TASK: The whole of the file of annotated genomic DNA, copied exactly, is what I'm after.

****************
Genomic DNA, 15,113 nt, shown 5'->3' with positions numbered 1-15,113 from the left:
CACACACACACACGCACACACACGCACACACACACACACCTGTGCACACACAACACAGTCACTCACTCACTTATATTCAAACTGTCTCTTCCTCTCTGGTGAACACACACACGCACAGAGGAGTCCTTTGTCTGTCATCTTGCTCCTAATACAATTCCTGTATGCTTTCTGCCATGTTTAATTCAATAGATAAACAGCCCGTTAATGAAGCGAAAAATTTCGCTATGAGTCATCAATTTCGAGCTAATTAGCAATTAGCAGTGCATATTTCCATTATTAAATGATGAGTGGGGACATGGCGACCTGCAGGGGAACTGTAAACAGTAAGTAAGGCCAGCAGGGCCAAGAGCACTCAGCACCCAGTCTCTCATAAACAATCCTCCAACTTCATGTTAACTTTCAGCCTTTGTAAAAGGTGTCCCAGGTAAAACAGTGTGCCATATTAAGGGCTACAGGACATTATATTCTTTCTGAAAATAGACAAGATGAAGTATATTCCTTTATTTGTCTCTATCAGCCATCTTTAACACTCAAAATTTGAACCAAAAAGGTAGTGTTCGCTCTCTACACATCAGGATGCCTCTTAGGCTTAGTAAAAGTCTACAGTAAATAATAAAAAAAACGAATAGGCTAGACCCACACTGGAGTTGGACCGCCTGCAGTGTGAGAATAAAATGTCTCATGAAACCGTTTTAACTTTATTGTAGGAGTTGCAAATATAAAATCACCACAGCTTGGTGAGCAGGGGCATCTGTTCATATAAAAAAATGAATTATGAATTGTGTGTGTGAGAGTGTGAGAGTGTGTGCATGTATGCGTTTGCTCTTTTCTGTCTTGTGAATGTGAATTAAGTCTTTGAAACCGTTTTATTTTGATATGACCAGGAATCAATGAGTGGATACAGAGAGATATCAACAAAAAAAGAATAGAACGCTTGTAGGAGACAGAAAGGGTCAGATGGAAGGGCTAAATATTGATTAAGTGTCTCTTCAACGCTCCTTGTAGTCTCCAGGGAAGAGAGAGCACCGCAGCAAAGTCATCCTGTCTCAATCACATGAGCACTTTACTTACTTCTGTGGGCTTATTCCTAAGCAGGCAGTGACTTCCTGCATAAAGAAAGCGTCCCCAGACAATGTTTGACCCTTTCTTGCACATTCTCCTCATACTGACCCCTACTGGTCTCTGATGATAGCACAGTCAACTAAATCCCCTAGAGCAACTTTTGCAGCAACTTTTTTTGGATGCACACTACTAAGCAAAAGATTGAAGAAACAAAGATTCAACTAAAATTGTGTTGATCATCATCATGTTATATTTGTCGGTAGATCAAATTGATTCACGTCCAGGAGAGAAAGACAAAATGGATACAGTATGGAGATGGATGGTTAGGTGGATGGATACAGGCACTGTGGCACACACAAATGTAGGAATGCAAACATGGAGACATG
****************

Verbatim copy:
Genomic DNA, 15,113 nt, shown 5'->3' with positions numbered 1-15,113 from the left:
CACACACACACACGCACACACACGCACACACACACACACCTGTGCACACACAACACAGTCACTCACTCACTTATATTCAAACTGTCTCTTCCTCTCTGGTGAACACACACACGCACAGAGGAGTCCTTTGTCTGTCATCTTGCTCCTAATACAATTCCTGTATGCTTTCTGCCATGTTTAATTCAATAGATAAACAGCCCGTTAATGAAGCGAAAAATTTCGCTATGAGTCATCAATTTCGAGCTAATTAGCAATTAGCAGTGCATATTTCCATTATTAAATGATGAGTGGGGACATGGCGACCTGCAGGGGAACTGTAAACAGTAAGTAAGGCCAGCAGGGCCAAGAGCACTCAGCACCCAGTCTCTCATAAACAATCCTCCAACTTCATGTTAACTTTCAGCCTTTGTAAAAGGTGTCCCAGGTAAAACAGTGTGCCATATTAAGGGCTACAGGACATTATATTCTTTCTGAAAATAGACAAGATGAAGTATATTCCTTTATTTGTCTCTATCAGCCATCTTTAACACTCAAAATTTGAACCAAAAAGGTAGTGTTCGCTCTCTACACATCAGGATGCCTCTTAGGCTTAGTAAAAGTCTACAGTAAATAATAAAAAAAACGAATAGGCTAGACCCACACTGGAGTTGGACCGCCTGCAGTGTGAGAATAAAATGTCTCATGAAACCGTTTTAACTTTATTGTAGGAGTTGCAAATATAAAATCACCACAGCTTGGTGAGCAGGGGCATCTGTTCATATAAAAAAATGAATTATGAATTGTGTGTGTGAGAGTGTGAGAGTGTGTGCATGTATGCGTTTGCTCTTTTCTGTCTTGTGAATGTGAATTAAGTCTTTGAAACCGTTTTATTTTGATATGACCAGGAATCAATGAGTGGATACAGAGAGATATCAACAAAAAAAGAATAGAACGCTTGTAGGAGACAGAAAGGGTCAGATGGAAGGGCTAAATATTGATTAAGTGTCTCTTCAACGCTCCTTGTAGTCTCCAGGGAAGAGAGAGCACCGCAGCAAAGTCATCCTGTCTCAATCACATGAGCACTTTACTTACTTCTGTGGGCTTATTCCTAAGCAGGCAGTGACTTCCTGCATAAAGAAAGCGTCCCCAGACAATGTTTGACCCTTTCTTGCACATTCTCCTCATACTGACCCCTACTGGTCTCTGATGATAGCACAGTCAACTAAATCCCCTAGAGCAACTTTTGCAGCAACTTTTTTTGGATGCACACTACTAAGCAAAAGATTGAAGAAACAAAGATTCAACTAAAATTGTGTTGATCATCATCATGTTATATTTGTCGGTAGATCAAATTGATTCACGTCCAGGAGAGAAAGACAAAATGGATACAGTATGGAGATGGATGGTTAGGTGGATGGATACAGGCACTGTGGCACACACAAATGTAGGAATGCAAACATGGAGACATG